Is it . . .
- Editorial services?
- Professional writing assistance?
- Self-publishing help?
Is it all of these things?
Well, as the saying goes, you say po-tay-toe, I say po-tah-toe. For most of my life, I presumed — most likely as you yourself have done — that everyone wrote their own material, start to finish.
- Authors wrote their own novels,
- Screenwriters wrote their own scripts,
- Politicians wrote their own speeches, and
- Business leaders wrote their own articles.
Silly me! I was young. I was foolish. How could I have known that ghostwriting is one of the foundations of publishing? Of course, it is often called something else. Generally “editing”. But a rose by any other name…
When an editor prunes down a three-thousand page, meandering, interesting-but-not-
particularly-well-written manuscript to a tight, two hundred and fifty page best-seller, what would you call it?
When a writer turns to an editor who is, after all, earning her living by providing editorial services, and says, “I’m having trouble developing this character/scene/plot line…” and the editor lends an expert — though unseen — hand, well you can call it what you want, but I call it ghostwriting.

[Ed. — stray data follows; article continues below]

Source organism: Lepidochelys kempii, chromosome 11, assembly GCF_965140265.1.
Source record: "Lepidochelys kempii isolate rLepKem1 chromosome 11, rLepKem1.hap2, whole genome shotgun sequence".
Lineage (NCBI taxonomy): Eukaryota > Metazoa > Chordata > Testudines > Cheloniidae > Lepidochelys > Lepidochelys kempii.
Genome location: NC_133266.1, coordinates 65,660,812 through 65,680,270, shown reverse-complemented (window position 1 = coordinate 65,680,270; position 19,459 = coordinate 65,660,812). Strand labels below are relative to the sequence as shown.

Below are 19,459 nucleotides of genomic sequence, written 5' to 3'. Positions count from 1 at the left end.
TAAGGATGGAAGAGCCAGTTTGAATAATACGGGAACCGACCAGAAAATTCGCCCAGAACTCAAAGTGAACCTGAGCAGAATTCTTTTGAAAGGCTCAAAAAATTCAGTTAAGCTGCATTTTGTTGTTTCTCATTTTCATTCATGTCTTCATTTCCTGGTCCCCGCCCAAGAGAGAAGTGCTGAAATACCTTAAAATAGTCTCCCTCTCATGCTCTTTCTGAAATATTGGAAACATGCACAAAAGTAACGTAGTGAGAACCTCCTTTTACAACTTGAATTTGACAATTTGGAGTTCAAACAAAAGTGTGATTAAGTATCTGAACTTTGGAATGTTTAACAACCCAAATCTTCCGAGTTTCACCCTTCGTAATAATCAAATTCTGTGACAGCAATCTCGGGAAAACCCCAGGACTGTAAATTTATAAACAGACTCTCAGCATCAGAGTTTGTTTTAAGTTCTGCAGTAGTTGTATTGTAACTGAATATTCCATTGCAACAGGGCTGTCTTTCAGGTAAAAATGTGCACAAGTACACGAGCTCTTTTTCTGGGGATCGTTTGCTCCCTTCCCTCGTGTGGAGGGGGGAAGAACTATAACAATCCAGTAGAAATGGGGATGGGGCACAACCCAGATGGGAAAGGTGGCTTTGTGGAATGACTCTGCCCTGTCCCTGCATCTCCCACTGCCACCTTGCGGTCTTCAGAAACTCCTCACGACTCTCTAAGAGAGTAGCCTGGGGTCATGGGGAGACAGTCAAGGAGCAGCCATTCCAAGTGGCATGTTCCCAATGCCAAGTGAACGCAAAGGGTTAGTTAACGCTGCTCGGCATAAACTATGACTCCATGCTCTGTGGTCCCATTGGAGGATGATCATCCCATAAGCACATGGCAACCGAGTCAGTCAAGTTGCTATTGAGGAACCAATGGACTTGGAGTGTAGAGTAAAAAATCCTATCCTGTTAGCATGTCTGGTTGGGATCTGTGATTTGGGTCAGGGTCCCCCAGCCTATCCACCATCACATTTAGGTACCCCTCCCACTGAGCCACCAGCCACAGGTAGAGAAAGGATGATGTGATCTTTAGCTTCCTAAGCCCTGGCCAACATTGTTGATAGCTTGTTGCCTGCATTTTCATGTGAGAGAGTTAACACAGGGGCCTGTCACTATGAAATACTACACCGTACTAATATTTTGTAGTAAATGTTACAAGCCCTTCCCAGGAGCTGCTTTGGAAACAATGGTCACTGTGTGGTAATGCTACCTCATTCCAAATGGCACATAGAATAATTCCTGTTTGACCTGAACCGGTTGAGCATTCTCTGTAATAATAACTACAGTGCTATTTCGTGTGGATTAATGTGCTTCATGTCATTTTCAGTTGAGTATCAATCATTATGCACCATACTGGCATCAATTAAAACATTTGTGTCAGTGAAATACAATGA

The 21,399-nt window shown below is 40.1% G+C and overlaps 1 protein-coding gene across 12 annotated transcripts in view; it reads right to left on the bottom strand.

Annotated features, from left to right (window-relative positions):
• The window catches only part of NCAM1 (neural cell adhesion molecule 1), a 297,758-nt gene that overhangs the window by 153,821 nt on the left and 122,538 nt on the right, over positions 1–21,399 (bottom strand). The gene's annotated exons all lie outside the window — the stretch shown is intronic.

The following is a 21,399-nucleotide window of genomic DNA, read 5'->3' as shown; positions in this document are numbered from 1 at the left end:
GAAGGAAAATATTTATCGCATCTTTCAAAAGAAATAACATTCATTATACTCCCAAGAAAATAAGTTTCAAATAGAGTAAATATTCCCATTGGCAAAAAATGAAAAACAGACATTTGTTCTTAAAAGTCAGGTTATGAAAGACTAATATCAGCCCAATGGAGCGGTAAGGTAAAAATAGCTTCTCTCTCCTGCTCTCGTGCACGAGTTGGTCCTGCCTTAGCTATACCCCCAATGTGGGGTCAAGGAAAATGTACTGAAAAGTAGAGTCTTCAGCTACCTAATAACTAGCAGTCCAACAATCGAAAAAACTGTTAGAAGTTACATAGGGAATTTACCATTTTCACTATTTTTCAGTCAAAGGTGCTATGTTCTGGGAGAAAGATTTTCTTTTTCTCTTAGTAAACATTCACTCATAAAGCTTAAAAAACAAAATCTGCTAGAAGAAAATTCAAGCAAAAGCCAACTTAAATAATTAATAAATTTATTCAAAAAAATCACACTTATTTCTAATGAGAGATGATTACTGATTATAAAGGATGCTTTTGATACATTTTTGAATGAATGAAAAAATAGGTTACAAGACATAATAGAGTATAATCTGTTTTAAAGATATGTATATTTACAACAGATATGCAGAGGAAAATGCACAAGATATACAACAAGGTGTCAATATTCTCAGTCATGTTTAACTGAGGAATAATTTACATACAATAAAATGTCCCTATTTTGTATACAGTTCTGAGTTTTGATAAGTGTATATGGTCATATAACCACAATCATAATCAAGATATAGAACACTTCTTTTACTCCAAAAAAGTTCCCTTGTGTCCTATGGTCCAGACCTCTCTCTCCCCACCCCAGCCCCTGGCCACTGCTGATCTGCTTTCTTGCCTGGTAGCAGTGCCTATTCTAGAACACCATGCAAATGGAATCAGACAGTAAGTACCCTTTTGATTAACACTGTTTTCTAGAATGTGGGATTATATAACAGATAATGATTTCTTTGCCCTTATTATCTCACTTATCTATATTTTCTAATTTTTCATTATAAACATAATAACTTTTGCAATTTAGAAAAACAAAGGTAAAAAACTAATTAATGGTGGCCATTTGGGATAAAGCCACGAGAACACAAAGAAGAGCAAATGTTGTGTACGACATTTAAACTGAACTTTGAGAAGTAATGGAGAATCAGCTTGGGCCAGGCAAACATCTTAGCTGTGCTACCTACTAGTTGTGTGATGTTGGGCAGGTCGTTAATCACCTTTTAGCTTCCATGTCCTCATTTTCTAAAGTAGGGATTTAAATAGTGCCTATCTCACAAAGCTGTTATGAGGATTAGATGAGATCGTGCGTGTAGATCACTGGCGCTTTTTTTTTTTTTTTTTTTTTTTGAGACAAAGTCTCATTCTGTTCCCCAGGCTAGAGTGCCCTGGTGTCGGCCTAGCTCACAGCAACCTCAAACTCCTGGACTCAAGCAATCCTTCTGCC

When the finished script of a Hollywood blockbuster has gone through countless “revisions”, often at the hands of unnamed professional writers who earn their very lucrative livelihoods by doctoring up other people’s scripts, that’s ghostwriting!
When a CEO, whose strengths are legion but whose handful of weaknesses include the expert manipulation of the written word or the crafting of the clever phrase, turns to an executive assistant for help in drafting a speech to a meeting of shareholders, hey that’s ghostwriting!
In short, one of the unspoken truths of books, speeches, and scripts is the invisible pen of the ghostwriter.
But what of the business person or entrepreneur who needs help drafting that important speech or correspondence but who lacks an executive assistant capable of lending a hand? What of the scriptwriter who doesn’t have access to Hollywood’s cadre of rewrite experts? What about the first-time novelist who can’t find an editor willing to devote the time and energy to transform a manuscript into a bestseller? Or the physician who, working eighty-hour weeks as a healer, doesn’t have the time or skill to write a book about his or her area of expertise?
Where can these people turn for help? Who can you turn to?
Why, that’s easy.
How can I help you?